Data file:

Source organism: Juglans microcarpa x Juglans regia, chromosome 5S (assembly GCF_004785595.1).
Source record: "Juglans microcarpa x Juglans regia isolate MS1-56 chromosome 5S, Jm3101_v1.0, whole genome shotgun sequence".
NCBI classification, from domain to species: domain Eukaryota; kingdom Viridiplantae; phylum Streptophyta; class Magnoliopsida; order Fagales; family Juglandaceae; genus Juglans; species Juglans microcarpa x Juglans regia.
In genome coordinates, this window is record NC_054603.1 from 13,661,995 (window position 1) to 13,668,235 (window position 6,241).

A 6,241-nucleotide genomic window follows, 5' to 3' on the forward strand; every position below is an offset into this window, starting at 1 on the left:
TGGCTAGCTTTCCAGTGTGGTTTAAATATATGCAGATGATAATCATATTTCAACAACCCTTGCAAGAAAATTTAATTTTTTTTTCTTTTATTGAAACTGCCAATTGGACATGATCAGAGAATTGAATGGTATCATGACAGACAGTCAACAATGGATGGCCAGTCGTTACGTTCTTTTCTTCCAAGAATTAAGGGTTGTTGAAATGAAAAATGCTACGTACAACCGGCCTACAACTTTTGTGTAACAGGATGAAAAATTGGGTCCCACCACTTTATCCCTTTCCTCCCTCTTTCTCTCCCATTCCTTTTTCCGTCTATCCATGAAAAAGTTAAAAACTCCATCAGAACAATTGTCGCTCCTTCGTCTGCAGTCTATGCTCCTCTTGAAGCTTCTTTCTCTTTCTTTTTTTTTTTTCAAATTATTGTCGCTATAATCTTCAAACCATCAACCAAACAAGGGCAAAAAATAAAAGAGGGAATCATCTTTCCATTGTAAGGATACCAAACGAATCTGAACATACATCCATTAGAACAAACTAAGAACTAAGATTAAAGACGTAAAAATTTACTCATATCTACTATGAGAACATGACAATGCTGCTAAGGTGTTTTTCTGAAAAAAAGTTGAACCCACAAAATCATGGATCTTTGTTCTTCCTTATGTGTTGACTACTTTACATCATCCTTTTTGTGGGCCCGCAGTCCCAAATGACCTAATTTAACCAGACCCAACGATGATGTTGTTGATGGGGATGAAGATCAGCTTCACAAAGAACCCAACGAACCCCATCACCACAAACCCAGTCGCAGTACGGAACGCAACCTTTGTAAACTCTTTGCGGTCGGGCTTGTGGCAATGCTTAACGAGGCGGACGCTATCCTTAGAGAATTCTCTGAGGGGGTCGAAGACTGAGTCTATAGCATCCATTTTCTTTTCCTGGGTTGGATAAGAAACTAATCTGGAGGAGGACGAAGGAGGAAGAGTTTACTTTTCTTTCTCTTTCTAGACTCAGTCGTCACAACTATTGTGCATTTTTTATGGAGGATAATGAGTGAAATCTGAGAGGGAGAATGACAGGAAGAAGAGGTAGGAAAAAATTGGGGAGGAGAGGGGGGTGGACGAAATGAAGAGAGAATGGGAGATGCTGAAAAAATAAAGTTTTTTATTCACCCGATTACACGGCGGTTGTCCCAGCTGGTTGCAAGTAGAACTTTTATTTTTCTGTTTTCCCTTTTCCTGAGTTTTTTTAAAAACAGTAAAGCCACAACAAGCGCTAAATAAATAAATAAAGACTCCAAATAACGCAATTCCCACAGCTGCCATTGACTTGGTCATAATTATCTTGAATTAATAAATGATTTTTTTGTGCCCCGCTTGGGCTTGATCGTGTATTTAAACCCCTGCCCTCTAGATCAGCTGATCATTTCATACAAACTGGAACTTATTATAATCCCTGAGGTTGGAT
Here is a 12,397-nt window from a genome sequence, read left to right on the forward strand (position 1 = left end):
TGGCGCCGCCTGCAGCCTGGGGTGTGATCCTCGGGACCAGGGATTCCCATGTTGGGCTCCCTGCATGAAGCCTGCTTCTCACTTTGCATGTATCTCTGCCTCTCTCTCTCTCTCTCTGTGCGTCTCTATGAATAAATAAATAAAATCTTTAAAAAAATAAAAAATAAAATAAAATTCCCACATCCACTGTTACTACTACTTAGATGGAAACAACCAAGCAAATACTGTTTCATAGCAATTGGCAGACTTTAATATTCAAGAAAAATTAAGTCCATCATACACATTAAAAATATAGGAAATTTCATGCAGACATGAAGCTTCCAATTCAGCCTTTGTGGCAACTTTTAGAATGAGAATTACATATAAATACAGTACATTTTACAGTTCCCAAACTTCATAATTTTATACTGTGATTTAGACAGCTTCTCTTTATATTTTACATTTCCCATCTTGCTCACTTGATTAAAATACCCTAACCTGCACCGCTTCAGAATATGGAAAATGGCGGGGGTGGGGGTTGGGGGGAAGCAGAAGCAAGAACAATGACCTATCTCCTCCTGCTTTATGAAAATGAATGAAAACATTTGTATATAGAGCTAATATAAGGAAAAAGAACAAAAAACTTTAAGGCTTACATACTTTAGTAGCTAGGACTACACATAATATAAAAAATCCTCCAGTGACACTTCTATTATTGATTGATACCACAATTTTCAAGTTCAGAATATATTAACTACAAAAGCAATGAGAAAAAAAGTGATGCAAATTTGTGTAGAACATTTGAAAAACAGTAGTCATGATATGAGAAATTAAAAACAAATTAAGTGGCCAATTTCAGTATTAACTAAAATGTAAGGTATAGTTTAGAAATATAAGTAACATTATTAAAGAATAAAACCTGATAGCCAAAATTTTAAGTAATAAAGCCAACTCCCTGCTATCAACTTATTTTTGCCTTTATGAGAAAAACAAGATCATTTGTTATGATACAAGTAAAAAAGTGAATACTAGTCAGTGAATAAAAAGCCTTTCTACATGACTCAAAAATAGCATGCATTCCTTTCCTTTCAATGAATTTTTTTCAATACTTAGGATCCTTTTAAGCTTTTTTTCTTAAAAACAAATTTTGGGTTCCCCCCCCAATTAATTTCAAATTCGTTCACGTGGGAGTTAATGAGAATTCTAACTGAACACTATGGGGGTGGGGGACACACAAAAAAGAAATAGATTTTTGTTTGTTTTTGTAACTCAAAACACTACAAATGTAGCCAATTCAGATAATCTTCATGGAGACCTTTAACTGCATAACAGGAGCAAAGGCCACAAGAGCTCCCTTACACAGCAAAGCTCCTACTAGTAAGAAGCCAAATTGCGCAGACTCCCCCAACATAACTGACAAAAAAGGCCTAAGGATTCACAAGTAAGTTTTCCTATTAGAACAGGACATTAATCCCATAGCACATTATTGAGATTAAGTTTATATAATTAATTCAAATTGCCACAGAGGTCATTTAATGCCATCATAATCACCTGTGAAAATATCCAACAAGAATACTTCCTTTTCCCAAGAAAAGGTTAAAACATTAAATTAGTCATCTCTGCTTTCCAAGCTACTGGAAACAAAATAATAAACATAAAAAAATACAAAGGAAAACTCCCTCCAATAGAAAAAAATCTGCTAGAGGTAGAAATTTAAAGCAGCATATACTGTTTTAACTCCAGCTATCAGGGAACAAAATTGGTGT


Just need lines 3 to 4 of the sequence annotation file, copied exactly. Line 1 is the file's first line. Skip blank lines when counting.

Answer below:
NCBI classification, from domain to species: domain Eukaryota; kingdom Viridiplantae; phylum Streptophyta; class Magnoliopsida; order Fagales; family Juglandaceae; genus Juglans; species Juglans microcarpa x Juglans regia.
In genome coordinates, this window is record NC_054603.1 from 13,661,995 (window position 1) to 13,668,235 (window position 6,241).